Colombians expect situation to deteriorate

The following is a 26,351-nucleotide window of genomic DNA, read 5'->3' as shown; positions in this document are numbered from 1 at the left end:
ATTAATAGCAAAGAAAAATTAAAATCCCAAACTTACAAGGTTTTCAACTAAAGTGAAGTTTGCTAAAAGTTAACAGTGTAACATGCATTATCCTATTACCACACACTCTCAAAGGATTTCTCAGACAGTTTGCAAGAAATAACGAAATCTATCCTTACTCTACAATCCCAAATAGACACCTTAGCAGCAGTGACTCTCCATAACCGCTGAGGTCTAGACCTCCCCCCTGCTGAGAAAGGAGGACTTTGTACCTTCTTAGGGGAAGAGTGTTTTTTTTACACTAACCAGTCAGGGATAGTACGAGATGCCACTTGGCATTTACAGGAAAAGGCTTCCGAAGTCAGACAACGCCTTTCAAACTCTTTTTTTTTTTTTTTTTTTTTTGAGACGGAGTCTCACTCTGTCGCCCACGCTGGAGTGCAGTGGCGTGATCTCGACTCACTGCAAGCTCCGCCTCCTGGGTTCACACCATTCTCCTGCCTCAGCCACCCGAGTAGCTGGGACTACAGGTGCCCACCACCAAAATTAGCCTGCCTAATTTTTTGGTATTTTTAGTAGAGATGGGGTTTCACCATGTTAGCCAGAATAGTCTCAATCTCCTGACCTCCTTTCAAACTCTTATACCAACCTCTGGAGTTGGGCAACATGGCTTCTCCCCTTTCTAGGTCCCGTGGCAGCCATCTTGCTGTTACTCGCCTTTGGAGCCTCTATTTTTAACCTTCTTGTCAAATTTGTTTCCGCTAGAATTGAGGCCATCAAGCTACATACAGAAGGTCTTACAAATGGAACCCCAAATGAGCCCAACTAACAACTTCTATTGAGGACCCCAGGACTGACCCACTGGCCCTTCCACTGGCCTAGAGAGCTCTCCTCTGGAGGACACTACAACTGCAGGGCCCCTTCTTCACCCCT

Colombians know that the situation will deteriorate even further following the election of Alvaro Uribe Velez, candidate of the ultra-right forces, to the presidency. Uribe's policies include: * opening negotiations with the paramilitaries as a first step to their legalisation; * restrictions on democratic opposition and possible abolition of Congress; * the creation of a one-million-strong armed vigilante group; * doubling the size of the army; * refusing to negotiate a peaceful solution with the guerilla movement; * cutting already decimated health and education spending in favour of spending on war and internal repression. The President-elect was appointed director of civil aviation in 1980, his department issued over 500 pilot licences and permission for five airstrips to individuals linked to drug trafficking. In 1982, he was named mayor of Medellin after his father donated $300,000 to the election campaign of President Betancourt. Uribe was removed from the position after only four months. In 1986 he became a Senator and used his position to sabotage legislation that allowed for the extradition of drug traffickers to the US. As an active neo-liberal, he introduced anti-union labour law and social security changes that have left the majority of Colombians without state support. In 1995, he became governor of Antioquia and was an instrumental public supporter of the CONVIVIR private security groups. These groups are universally recognised as legalised forms of paramilitarism. Around 7000 unarmed civilians army-backed AUC paramilitary squads are massacred every year in Colombia. There are over two million internal refugees, displaced by state-sponsored violence. All sections of the community are at risk — trade unionists, teachers, students, health workers, indigenous leaders, women's groups, human rights defenders, peasant farmer communities.